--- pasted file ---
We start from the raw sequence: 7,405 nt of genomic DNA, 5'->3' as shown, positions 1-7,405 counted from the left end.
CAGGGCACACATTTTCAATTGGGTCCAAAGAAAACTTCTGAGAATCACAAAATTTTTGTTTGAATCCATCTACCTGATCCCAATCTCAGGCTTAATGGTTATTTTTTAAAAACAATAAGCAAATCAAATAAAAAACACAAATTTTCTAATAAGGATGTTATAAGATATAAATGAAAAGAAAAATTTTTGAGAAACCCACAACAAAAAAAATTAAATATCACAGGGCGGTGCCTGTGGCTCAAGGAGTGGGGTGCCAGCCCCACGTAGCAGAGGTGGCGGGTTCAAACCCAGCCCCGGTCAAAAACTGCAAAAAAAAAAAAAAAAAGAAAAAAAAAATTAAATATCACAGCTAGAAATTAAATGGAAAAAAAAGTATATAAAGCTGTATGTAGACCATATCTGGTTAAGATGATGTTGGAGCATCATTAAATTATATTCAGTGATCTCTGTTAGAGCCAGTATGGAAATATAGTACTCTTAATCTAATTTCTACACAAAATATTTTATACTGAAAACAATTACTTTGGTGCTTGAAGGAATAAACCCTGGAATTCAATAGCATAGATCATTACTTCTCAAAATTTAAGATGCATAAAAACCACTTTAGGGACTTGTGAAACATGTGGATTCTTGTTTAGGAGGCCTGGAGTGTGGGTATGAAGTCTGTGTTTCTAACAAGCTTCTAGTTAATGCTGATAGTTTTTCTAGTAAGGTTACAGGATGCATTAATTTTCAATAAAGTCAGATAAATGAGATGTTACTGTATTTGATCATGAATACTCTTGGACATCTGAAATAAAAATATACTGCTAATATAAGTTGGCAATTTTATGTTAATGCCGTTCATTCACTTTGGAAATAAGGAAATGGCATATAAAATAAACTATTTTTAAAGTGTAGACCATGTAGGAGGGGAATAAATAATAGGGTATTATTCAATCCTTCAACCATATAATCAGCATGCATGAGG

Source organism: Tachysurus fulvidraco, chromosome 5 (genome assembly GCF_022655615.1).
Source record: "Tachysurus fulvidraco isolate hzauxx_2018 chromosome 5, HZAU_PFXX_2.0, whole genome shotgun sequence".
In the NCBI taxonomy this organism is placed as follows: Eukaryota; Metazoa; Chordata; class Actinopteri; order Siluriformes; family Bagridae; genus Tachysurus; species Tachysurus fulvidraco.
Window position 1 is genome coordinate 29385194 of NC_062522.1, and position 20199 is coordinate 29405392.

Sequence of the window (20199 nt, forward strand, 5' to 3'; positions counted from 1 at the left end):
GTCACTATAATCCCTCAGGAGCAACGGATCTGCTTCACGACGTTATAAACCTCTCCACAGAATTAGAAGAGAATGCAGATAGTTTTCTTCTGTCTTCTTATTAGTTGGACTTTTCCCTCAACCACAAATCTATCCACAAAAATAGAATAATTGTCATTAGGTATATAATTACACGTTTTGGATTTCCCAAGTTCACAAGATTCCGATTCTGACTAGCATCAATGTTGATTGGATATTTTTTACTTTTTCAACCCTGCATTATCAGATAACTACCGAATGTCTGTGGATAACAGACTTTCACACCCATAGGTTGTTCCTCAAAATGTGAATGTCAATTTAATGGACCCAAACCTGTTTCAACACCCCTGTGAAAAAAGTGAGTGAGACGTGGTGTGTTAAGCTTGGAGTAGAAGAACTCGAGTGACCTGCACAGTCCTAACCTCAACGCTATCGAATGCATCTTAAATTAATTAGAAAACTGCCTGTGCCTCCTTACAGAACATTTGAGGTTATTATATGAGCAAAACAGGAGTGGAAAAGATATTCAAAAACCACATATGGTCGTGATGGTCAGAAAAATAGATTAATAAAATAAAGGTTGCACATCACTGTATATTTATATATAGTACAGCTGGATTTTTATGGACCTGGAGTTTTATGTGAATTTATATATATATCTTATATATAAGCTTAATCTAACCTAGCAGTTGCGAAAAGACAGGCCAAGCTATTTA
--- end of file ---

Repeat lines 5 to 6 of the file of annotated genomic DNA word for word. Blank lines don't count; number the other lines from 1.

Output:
In the NCBI taxonomy this organism is placed as follows: Eukaryota; Metazoa; Chordata; class Actinopteri; order Siluriformes; family Bagridae; genus Tachysurus; species Tachysurus fulvidraco.
Window position 1 is genome coordinate 29385194 of NC_062522.1, and position 20199 is coordinate 29405392.